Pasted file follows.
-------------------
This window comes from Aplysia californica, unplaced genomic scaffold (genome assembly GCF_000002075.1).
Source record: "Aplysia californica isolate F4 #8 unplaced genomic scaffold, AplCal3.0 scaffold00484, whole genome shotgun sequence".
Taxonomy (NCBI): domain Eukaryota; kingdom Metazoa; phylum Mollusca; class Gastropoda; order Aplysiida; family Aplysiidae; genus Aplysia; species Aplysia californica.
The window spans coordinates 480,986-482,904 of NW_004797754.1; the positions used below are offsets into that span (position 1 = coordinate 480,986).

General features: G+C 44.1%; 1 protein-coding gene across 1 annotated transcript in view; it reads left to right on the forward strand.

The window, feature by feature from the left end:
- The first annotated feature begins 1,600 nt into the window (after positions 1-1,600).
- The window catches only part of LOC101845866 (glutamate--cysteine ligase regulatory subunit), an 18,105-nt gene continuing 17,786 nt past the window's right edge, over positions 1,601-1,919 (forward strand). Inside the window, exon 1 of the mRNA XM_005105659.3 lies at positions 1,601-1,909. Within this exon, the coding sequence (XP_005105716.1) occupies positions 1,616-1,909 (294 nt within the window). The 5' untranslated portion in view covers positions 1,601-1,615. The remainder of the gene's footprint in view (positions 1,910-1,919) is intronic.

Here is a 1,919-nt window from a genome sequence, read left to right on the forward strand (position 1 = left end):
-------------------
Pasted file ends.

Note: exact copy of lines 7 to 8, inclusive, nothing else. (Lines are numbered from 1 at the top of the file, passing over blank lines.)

- The first annotated feature begins 1,600 nt into the window (after positions 1-1,600).
- The window catches only part of LOC101845866 (glutamate--cysteine ligase regulatory subunit), an 18,105-nt gene continuing 17,786 nt past the window's right edge, over positions 1,601-1,919 (forward strand). Inside the window, exon 1 of the mRNA XM_005105659.3 lies at positions 1,601-1,909. Within this exon, the coding sequence (XP_005105716.1) occupies positions 1,616-1,909 (294 nt within the window). The 5' untranslated portion in view covers positions 1,601-1,615. The remainder of the gene's footprint in view (positions 1,910-1,919) is intronic.